blessed. And Balaam told those who were sent
to him what God had said: and they returned to
Balak and told him ; but he sent more princes to
S Balaam, to beg him to come, and to tell him if he
would come and do as he wished, that he would pro-
mote him to great honour, and give him any thing
he shouldask for; but Balaam said, 'If Balak would
give me his house full of silver and gold, I cannot go
beyond the word of the Lord my God, to do less or

more,' So he told them to stay that night, and he
would again ask God what he should do; and God
told him he might go, but the word which he said,
he must speak.
So Balaam went: and Balak went out to meet
him, as soon as he knew he would come, and he
asked him why he had not come before, and if he
did not know that he was able to promote him to
great honour ? And Balsam said, he certainly ws
come, but the word which God told him, that aoly
could he speak. And Balak oered oen and sheep
to Balsam.. And on the morrow, he took Balam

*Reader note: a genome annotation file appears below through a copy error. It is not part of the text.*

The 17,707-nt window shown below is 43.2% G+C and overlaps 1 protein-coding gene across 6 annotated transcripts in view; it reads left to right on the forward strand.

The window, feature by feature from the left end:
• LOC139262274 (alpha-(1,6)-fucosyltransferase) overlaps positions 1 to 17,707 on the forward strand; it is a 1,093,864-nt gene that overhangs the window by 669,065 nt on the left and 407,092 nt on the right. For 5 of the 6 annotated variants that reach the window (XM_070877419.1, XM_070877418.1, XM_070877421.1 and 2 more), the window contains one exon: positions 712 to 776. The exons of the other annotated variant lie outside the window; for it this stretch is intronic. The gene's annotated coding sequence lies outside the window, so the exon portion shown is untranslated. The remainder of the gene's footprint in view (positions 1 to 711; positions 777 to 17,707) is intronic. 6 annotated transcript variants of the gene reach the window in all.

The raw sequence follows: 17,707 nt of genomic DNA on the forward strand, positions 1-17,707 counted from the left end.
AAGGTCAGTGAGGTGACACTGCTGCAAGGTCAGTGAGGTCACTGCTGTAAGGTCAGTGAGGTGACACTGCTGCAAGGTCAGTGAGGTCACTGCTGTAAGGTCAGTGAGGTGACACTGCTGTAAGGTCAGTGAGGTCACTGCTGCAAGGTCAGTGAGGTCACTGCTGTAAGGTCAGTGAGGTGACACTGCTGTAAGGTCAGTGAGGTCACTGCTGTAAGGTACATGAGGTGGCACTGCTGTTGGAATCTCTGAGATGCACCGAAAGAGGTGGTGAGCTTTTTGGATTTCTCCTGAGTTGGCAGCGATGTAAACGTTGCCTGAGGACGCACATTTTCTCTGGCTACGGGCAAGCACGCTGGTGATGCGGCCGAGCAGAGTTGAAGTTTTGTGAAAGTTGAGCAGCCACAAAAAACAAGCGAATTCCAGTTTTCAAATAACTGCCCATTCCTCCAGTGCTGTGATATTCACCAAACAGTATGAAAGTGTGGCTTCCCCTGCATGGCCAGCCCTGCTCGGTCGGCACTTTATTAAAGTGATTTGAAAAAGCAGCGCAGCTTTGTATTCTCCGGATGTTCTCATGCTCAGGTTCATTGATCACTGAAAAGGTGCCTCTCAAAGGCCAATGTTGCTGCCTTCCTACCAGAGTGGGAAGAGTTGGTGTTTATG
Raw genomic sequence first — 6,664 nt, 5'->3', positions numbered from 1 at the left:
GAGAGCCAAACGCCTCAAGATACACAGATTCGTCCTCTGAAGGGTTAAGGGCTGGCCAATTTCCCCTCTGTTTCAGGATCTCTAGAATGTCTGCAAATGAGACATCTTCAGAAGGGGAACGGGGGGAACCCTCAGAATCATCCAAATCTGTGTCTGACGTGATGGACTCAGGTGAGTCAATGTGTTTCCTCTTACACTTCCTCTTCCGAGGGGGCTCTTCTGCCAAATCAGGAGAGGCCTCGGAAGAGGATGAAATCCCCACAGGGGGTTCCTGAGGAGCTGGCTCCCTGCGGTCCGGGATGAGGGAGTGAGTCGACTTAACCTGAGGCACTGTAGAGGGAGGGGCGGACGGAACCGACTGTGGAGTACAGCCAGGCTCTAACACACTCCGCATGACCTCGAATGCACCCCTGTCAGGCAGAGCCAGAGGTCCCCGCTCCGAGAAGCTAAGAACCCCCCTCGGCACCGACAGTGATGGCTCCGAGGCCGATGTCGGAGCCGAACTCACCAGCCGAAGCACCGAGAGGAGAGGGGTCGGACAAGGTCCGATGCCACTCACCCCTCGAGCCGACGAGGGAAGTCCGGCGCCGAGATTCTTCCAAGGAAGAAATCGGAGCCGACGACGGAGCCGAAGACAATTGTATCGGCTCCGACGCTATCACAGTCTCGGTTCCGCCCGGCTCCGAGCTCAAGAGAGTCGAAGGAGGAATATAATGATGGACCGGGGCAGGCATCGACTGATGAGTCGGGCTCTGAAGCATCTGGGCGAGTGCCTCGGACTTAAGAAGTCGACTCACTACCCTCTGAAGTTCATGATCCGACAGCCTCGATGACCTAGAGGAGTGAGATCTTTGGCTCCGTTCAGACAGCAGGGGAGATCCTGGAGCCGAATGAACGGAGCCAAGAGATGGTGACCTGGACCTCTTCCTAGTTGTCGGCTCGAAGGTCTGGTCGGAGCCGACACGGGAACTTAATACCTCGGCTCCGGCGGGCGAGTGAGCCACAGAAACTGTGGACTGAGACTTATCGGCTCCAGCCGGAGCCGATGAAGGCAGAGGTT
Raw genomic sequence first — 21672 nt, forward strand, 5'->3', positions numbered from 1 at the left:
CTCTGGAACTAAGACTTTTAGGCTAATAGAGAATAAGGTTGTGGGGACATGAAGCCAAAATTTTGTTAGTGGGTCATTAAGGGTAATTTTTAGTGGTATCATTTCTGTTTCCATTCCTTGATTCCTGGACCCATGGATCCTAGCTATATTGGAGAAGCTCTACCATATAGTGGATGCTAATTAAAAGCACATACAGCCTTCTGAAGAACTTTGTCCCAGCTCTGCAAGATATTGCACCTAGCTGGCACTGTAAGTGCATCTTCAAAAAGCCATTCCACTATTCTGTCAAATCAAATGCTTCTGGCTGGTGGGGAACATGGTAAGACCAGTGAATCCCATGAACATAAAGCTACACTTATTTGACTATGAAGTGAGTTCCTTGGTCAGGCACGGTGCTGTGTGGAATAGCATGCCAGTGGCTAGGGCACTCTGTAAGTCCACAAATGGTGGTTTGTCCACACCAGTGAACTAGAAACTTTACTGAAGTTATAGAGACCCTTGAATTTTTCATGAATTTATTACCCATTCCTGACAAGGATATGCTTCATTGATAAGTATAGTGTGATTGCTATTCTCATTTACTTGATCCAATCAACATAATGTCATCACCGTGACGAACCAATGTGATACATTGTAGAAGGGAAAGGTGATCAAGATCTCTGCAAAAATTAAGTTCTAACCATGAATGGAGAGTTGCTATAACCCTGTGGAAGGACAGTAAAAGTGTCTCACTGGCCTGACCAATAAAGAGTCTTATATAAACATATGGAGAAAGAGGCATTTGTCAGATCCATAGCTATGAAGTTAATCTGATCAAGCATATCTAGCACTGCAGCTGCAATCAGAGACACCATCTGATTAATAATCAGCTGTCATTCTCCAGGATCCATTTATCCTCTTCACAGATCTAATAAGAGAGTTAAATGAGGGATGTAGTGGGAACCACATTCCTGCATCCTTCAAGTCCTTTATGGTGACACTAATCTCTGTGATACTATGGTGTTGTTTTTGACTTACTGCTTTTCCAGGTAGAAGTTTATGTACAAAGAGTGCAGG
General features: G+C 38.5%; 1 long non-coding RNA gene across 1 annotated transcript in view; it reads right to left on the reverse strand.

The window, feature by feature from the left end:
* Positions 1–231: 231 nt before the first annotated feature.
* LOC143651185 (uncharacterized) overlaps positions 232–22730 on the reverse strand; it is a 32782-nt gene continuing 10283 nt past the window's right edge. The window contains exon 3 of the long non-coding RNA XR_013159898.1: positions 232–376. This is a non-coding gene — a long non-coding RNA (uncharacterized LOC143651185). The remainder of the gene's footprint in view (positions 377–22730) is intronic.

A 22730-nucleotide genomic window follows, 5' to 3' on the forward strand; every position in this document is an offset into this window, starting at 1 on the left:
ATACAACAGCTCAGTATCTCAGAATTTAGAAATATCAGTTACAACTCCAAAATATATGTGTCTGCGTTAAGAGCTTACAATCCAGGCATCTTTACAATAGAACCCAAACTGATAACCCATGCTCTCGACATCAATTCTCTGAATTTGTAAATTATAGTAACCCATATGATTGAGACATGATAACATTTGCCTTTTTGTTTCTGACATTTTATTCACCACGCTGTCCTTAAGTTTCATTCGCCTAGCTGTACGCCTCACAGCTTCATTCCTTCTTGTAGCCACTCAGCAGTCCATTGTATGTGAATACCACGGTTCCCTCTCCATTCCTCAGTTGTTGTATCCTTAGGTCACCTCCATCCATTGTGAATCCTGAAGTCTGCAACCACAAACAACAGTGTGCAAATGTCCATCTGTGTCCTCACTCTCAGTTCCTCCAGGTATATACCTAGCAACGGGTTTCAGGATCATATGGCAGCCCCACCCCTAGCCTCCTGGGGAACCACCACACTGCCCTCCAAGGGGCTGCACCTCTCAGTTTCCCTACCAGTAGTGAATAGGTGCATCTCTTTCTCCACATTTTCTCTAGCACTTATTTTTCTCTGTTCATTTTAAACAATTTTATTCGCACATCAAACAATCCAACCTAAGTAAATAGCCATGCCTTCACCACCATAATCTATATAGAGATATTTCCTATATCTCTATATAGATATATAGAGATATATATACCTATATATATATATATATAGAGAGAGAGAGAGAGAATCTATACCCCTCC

up to a high place, from which he might see the
most of the people of Israel; and Balsam ordered
seven altars to be built, and an offering to be made
on each. And he left Balak. and went a little way

alone; and God met him, and put it into his mind
what to say: when he came back to Balak, there-
fore, he said, How shall I curse, whom God hath
not cursed ? and how shall I defy, whom the Lord
hath not defied ? and he blessed the people of Israel.
And Balak said, 'What hast thou done unto
me ? I took thee to curse mine enemies, and be-
hold thou hast blessed them altogether.' But Ba-
laam reminded him that he had said he could do only
what God had commanded. And Balak then took
him unto another place, where he said he should
see but a part of them, and asked him to defy
them from that place; and again they offered sac-
rif es; and Balaam went again a little way alone,
and God told him what to say.
"When he returned, Balak asked eagerly,

'What hath the Lord spoken ? And Balaam an-
swered, 'Rise up, Balak, and hear: God is not a
man, that he should lie T neither the son of man,
that he should repent: hath he said, and shall he
not do it? or hath he spoken, and shall he not
make it good ? Behold, I have received command-
ment to bless, and he hath blessed; and I cannot
reverse it. The Lord God is with Israel. He
brought them out of Egypt, and it shall be said of
Jacob and Irael, what hath God wrought Then
Balak said. 'Neither curse them at ll, nor bless
them at all but Balam answered that all tht God
had told him, he must do.
So then Balak took him to another place, say-
ing, 'Perhap God will curse them from thence;
and thee they again offerd sacrime; and Balaam

saw that God was pleased to bless Israel: so he
prophecied of the happiness and blessings of that